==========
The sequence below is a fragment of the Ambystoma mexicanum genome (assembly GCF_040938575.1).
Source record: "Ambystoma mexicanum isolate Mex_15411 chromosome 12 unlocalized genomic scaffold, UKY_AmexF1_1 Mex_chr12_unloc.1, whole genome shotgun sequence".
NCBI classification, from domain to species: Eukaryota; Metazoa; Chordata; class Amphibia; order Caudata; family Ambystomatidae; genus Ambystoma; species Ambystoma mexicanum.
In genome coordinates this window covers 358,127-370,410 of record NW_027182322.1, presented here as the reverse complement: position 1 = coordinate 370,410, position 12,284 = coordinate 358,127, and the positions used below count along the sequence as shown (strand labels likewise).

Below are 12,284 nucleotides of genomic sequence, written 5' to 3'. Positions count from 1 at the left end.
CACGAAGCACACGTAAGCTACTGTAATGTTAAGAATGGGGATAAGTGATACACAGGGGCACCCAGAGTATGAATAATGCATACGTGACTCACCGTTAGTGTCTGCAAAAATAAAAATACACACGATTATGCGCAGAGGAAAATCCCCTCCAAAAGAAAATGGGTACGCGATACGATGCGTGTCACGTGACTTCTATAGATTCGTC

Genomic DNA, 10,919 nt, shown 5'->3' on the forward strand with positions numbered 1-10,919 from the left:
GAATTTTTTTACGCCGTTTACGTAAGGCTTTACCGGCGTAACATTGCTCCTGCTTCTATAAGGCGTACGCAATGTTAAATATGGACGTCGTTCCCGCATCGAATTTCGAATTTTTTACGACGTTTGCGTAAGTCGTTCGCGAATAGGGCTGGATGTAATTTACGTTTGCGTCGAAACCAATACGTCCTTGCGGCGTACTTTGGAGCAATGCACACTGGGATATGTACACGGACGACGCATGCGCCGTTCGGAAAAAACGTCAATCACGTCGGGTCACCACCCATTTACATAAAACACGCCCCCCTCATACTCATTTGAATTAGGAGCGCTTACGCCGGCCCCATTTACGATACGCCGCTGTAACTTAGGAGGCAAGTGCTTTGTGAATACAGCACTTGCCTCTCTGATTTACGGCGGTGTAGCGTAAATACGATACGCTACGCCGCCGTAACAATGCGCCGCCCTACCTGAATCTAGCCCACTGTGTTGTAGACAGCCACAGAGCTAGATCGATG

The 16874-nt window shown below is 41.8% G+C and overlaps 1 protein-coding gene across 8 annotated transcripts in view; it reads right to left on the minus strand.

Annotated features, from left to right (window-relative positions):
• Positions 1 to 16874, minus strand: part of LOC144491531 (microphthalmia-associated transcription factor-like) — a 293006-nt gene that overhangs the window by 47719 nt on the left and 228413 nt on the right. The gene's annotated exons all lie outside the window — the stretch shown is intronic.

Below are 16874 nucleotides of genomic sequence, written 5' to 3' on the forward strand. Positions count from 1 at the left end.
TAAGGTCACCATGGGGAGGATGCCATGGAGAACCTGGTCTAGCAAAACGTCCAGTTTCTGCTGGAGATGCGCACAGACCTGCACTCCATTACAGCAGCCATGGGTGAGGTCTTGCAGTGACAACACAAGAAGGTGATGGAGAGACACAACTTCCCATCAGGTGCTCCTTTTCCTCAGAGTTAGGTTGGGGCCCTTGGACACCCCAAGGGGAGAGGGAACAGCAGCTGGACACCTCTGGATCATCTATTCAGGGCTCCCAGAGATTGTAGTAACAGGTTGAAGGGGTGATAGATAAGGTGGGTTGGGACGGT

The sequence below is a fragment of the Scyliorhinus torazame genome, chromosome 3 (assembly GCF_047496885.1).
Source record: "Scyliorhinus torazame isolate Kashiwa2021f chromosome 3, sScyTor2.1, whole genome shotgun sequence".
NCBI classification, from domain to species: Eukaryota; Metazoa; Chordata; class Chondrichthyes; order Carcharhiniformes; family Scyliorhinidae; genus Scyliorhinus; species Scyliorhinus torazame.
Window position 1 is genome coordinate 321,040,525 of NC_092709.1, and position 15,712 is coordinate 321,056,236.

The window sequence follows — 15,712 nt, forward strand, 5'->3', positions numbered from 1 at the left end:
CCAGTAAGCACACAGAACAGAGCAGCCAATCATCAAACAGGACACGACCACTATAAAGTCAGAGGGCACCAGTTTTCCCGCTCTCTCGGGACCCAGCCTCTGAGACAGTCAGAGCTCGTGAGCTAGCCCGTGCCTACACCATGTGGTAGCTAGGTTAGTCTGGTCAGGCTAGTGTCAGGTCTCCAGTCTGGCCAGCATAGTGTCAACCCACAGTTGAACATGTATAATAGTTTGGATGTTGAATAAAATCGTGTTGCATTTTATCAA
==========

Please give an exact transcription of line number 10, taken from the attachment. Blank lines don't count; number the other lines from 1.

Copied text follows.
Annotated features, from left to right (window-relative positions):